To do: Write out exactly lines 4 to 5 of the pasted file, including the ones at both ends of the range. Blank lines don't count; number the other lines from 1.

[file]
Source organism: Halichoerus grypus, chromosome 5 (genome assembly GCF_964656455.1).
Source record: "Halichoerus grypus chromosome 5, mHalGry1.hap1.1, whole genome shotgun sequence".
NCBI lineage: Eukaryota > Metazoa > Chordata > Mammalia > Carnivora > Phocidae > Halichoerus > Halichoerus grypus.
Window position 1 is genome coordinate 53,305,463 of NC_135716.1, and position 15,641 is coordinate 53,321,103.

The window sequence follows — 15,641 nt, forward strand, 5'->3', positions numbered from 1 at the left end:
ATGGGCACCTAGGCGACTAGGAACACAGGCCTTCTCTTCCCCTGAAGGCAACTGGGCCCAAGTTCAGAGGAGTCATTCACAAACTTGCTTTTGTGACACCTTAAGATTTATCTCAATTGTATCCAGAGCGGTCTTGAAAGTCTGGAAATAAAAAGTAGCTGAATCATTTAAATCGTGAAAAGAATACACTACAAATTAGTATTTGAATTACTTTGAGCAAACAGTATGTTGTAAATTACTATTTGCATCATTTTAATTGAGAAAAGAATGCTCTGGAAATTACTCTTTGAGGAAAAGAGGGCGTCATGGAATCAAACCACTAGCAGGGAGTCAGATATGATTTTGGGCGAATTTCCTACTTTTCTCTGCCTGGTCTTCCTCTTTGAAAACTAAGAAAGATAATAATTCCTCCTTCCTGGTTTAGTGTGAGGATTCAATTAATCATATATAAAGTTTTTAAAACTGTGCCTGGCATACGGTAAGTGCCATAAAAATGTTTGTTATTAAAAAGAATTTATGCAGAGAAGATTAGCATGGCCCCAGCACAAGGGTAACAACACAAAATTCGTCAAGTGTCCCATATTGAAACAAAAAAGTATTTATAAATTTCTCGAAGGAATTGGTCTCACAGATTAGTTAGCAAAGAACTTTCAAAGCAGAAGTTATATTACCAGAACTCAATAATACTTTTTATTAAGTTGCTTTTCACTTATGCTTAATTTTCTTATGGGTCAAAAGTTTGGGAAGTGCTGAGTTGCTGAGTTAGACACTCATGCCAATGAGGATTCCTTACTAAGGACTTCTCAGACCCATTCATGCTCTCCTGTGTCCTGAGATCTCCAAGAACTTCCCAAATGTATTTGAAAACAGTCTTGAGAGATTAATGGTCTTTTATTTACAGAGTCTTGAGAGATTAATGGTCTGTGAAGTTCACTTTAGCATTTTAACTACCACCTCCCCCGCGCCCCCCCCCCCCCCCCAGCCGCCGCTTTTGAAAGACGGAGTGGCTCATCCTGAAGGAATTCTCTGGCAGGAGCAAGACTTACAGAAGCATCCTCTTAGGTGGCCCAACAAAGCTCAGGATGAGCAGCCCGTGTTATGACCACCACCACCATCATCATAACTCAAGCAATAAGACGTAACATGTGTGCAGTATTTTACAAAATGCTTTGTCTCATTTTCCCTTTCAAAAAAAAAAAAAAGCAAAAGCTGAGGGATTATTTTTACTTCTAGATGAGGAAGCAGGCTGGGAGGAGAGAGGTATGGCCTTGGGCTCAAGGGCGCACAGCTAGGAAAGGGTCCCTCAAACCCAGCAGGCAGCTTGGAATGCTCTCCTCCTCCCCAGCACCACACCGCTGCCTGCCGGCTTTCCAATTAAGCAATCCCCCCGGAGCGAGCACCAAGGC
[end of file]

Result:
Window position 1 is genome coordinate 53,305,463 of NC_135716.1, and position 15,641 is coordinate 53,321,103.

The window sequence follows — 15,641 nt, forward strand, 5'->3', positions numbered from 1 at the left end: